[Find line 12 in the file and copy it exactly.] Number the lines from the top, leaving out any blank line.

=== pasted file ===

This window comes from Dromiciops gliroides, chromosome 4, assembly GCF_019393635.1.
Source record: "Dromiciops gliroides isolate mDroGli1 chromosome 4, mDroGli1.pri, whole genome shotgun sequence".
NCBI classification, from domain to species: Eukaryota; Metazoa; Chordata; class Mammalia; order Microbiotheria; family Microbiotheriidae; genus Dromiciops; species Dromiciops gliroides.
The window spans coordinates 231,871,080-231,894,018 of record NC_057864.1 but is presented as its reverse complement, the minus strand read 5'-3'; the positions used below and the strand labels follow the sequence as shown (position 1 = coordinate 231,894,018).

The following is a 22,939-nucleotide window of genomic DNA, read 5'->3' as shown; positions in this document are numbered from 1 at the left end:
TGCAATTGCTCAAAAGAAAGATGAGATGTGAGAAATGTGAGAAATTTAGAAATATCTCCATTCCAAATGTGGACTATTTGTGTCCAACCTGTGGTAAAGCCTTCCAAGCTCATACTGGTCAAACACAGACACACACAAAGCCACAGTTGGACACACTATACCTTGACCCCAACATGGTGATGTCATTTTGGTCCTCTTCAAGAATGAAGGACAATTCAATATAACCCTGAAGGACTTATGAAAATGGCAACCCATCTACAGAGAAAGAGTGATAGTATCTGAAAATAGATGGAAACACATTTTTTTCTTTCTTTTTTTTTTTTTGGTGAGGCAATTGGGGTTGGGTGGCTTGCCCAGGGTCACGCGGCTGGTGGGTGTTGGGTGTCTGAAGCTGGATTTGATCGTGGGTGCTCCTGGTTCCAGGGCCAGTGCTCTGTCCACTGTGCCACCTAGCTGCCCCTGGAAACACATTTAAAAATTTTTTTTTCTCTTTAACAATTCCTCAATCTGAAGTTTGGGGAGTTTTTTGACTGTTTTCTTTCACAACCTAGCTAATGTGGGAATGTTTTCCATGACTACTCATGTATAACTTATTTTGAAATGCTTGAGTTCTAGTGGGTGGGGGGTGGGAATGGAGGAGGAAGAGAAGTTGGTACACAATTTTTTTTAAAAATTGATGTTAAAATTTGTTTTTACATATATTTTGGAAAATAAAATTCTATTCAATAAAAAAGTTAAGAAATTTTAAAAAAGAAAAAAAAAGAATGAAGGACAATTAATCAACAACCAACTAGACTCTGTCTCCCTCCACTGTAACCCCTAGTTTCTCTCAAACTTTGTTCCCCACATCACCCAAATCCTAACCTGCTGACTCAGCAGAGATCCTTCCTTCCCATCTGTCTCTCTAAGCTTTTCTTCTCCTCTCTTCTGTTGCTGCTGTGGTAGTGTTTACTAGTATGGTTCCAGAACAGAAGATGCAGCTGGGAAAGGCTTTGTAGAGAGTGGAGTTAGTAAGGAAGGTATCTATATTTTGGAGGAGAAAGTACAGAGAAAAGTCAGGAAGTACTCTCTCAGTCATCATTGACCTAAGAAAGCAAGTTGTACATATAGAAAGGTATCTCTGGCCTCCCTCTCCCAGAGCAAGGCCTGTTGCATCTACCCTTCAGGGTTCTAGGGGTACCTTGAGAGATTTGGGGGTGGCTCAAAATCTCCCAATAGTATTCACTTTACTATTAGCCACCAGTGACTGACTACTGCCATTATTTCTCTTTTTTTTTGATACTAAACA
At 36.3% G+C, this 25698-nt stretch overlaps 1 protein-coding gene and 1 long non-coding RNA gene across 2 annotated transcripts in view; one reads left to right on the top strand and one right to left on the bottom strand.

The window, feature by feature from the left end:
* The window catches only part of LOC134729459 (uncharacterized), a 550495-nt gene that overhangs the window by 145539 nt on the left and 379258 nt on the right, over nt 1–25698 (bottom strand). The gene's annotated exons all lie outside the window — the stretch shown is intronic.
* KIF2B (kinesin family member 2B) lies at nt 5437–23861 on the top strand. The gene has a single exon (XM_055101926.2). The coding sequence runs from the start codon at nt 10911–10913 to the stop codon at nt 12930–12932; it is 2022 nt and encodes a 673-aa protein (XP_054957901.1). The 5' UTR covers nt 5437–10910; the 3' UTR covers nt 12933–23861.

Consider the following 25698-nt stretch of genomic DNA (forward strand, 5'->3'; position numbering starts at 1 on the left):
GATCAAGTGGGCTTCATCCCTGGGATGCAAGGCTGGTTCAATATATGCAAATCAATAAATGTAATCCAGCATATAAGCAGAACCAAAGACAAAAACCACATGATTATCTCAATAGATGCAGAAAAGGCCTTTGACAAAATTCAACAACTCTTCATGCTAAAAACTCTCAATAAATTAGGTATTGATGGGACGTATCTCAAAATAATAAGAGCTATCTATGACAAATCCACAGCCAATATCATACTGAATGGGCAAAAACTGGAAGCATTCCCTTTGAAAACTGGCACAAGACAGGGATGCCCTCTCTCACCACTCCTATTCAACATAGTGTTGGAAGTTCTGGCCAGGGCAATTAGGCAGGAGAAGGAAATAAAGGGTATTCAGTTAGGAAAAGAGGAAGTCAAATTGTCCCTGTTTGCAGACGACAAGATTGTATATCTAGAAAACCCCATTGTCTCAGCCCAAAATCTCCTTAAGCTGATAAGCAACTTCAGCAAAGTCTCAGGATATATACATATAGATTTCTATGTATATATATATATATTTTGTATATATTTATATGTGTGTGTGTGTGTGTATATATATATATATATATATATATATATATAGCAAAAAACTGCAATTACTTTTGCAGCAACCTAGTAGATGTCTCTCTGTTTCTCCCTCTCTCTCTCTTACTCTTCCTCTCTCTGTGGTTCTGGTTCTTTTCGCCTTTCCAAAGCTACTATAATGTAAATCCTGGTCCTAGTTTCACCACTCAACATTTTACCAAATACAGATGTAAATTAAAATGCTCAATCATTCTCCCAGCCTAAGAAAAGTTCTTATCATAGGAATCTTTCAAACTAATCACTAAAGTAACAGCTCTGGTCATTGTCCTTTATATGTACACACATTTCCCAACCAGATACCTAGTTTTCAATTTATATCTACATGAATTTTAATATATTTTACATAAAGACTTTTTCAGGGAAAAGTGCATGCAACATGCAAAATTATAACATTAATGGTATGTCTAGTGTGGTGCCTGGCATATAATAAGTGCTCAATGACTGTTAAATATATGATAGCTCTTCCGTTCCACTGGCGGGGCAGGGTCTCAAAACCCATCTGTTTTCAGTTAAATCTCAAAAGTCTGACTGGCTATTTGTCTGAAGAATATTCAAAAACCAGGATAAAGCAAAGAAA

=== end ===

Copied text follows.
GATCAAGTGGGCTTCATCCCTGGGATGCAAGGCTGGTTCAATATATGCAAATCAATAAATGTAATCCAGCATATAAGCAGAACCAAAGACAAAAACCACATGATTATCTCAATAGATGCAGAAAAGGCCTTTGACAAAATTCAACAACTCTTCATGCTAAAAACTCTCAATAAATTAGGTATTGATGGGACGTATCTCAAAATAATAAGAGCTATCTATGACAAATCCACAGCCAATATCATACTGAATGGGCAAAAACTGGAAGCATTCCCTTTGAAAACTGGCACAAGACAGGGATGCCCTCTCTCACCACTCCTATTCAACATAGTGTTGGAAGTTCTGGCCAGGGCAATTAGGCAGGAGAAGGAAATAAAGGGTATTCAGTTAGGAAAAGAGGAAGTCAAATTGTCCCTGTTTGCAGACGACAAGATTGTATATCTAGAAAACCCCATTGTCTCAGCCCAAAATCTCCTTAAGCTGATAAGCAACTTCAGCAAAGTCTCAGGATATATACATATAGATTTCTATGTATATATATATATATTTTGTATATATTTATATGTGTGTGTGTGTGTGTATATATATATATATATATATATATATATATAGCAAAAAACTGCAATTACTTTTGCAGCAACCTAGTAGATGTCTCTCTGTTTCTCCCTCTCTCTCTCTTACTCTTCCTCTCTCTGTGGTTCTGGTTCTTTTCGCCTTTCCAAAGCTACTATAATGTAAATCCTGGTCCTAGTTTCACCACTCAACATTTTACCAAATACAGATGTAAATTAAAATGCTCAATCATTCTCCCAGCCTAAGAAAAGTTCTTATCATAGGAATCTTTCAAACTAATCACTAAAGTAACAGCTCTGGTCATTGTCCTTTATATGTACACACATTTCCCAACCAGATACCTAGTTTTCAATTTATATCTACATGAATTTTAATATATTTTACATAAAGACTTTTTCAGGGAAAAGTGCATGCAACATGCAAAATTATAACATTAATGGTATGTCTAGTGTGGTGCCTGGCATATAATAAGTGCTCAATGACTGTTAAATATATGATAGCTCTTCCGTTCCACTGGCGGGGCAGGGTCTCAAAACCCATCTGTTTTCAGTTAAATCTCAAAAGTCTGACTGGCTATTTGTCTGAAGAATATTCAAAAACCAGGATAAAGCAAAGAAA